Inertial sensing developments at Einstein Telescope Technologies

Innoseis Sensor Technologies COO Matthijs Heeres presented some of our latest developments on inertial sensing at the Einstein Telescope Technologies meeting. Within this project, we are one of the 12 companies and institutes working together to develop groundbreaking technologies, subsurface investigations, and technology spin-offs to other sectors.


The Einstein Telescope (ET) is an upcoming underground observatory designed to detect gravitational waves. The Meuse-Rhine Euregion, which borders the Netherlands, Belgium, and Germany, is being considered as a possible location for the project. The project “Einstein Telescope Technologies” (ETT) is aimed at realizing the ET. A consortium of 12 knowledge institutions and companies collaborate within the project to develop the required groundbreaking technologies, subsurface investigations, and technology spin-offs to other sectors. The project complements other research and work in projects such as ETpathfinder, E-TEST, and ET2SMEs.

Technical Challenges

Several technical challenges need to be overcome to realize the ET. These include vibration-free cooling, improved sensors, new algorithms to isolate gravitational wave signals from noise, and the realization of the world’s largest ultra-high vacuum system. It is also essential to characterize the subsurface properly to determine the optimal installation for the Einstein Telescope. Furthermore, the project aims to investigate how the Einstein Telescope can be built and used in the most sustainable way possible. The ETT project aims to address all these aspects.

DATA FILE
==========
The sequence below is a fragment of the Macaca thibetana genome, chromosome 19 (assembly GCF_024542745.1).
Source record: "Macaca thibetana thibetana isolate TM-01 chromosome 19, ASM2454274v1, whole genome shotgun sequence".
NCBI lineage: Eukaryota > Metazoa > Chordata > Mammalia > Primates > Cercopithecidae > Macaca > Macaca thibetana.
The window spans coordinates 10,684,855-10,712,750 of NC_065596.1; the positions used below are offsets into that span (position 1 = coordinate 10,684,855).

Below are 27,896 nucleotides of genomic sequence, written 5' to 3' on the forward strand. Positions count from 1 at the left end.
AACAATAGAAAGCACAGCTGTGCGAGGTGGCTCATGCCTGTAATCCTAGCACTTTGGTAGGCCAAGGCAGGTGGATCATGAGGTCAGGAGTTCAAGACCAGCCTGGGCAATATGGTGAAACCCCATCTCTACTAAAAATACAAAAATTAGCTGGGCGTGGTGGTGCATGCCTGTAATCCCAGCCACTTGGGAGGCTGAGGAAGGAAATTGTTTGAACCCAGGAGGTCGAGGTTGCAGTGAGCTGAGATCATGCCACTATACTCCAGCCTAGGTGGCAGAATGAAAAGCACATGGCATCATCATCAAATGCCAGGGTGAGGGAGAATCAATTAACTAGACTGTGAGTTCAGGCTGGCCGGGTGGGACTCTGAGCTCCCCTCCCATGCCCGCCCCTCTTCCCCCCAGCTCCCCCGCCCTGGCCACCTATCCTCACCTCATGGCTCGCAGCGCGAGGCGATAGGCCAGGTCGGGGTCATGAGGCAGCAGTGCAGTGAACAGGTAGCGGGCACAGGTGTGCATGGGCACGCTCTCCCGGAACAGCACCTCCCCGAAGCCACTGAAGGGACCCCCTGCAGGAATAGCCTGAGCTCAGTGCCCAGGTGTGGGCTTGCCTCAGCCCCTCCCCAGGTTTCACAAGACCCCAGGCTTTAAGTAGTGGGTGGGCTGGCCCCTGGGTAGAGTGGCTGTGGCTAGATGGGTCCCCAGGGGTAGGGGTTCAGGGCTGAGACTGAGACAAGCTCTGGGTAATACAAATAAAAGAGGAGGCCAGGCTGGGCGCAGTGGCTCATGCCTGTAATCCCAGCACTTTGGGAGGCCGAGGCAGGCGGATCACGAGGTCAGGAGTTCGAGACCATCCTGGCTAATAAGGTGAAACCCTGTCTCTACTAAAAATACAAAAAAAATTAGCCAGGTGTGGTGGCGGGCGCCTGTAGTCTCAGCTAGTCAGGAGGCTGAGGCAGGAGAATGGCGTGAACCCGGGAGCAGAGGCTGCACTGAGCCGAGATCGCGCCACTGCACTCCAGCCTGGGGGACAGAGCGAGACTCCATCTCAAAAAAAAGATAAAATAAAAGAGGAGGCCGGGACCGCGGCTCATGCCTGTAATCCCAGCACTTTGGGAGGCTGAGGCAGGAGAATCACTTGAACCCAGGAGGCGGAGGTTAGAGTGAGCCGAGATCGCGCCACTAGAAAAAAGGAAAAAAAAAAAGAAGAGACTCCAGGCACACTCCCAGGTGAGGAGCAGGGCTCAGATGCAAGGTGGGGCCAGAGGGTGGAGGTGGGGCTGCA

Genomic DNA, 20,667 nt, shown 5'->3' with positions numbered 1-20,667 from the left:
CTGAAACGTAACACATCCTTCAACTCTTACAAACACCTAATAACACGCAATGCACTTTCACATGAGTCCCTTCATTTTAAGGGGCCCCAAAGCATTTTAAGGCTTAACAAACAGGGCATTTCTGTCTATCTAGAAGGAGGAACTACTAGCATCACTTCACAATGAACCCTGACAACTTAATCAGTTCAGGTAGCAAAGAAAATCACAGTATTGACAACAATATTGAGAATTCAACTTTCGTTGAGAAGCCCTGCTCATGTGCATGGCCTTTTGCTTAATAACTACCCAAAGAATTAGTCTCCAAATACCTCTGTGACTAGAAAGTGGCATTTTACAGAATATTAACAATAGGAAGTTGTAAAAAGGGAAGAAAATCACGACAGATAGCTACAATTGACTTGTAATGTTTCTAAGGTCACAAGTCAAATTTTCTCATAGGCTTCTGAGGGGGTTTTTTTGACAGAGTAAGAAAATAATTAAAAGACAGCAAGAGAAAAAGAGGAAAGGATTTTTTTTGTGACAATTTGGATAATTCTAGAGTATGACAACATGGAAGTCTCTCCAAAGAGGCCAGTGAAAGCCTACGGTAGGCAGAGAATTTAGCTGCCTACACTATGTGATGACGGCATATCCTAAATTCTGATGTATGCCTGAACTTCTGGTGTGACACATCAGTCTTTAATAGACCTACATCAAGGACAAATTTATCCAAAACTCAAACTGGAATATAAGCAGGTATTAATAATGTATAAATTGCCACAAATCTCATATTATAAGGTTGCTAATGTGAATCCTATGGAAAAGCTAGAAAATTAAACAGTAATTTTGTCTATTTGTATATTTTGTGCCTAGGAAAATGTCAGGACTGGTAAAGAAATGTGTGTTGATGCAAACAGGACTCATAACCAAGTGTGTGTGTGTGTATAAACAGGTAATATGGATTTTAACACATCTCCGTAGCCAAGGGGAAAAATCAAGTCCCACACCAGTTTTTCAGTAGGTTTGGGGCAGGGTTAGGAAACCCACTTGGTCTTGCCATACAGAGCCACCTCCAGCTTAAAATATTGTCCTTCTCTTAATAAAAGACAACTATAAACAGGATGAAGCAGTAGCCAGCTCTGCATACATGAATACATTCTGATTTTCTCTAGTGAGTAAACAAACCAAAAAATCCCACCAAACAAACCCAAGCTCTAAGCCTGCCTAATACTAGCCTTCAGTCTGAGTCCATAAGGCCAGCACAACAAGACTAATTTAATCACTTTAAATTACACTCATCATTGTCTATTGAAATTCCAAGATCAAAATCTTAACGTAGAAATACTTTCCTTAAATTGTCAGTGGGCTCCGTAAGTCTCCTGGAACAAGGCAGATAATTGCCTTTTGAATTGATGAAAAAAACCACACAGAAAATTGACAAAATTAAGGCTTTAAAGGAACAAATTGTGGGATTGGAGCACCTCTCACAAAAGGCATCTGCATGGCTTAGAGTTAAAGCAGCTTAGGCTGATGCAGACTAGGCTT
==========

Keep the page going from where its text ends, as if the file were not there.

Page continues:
Spin-Offs Beyond the Horizon

The work packages of the ETT project not only contribute directly to the Einstein Telescope but also have potential applications in other areas. For example, the corrections derived from Einstein’s general theory of relativity are used in satellite navigation systems. This project aims to generate technological spin-offs and position the Dutch industry optimally for ET-related orders. Collaboration with various leading Dutch companies is also promoted.

Leading through Innovation

Apart from developing the necessary technology for the ET and generating technological spin-offs, the ETT project also aims to position the Dutch industry optimally for ET-related orders. Even if the ET is not realized in the Meuse-Rhine Euregion, these parties will obtain a better starting position for future ET-related tenders. By intensifying collaboration with the Dutch business sector, the case for the ET in the Meuse-Rhine Euregion is strengthened. This will enable the Netherlands to position itself better in realizing a world-class scientific infrastructure within its borders, with all the related positive impacts on the region.

About the Einstein Telescope

Gravitational waves were first detected on Earth in 2015 using two laser interferometers. Dozens of gravitational waves have been observed since then, providing a new way to study our universe. Gravitational waves offer enormous discovery potential for phenomena that cannot be investigated with light. Despite the revolutionary initial observations, the current observatories are not sensitive enough to detect gravitational waves throughout the entire history of our universe. To achieve this, a better instrument is needed: the Einstein Telescope (ET).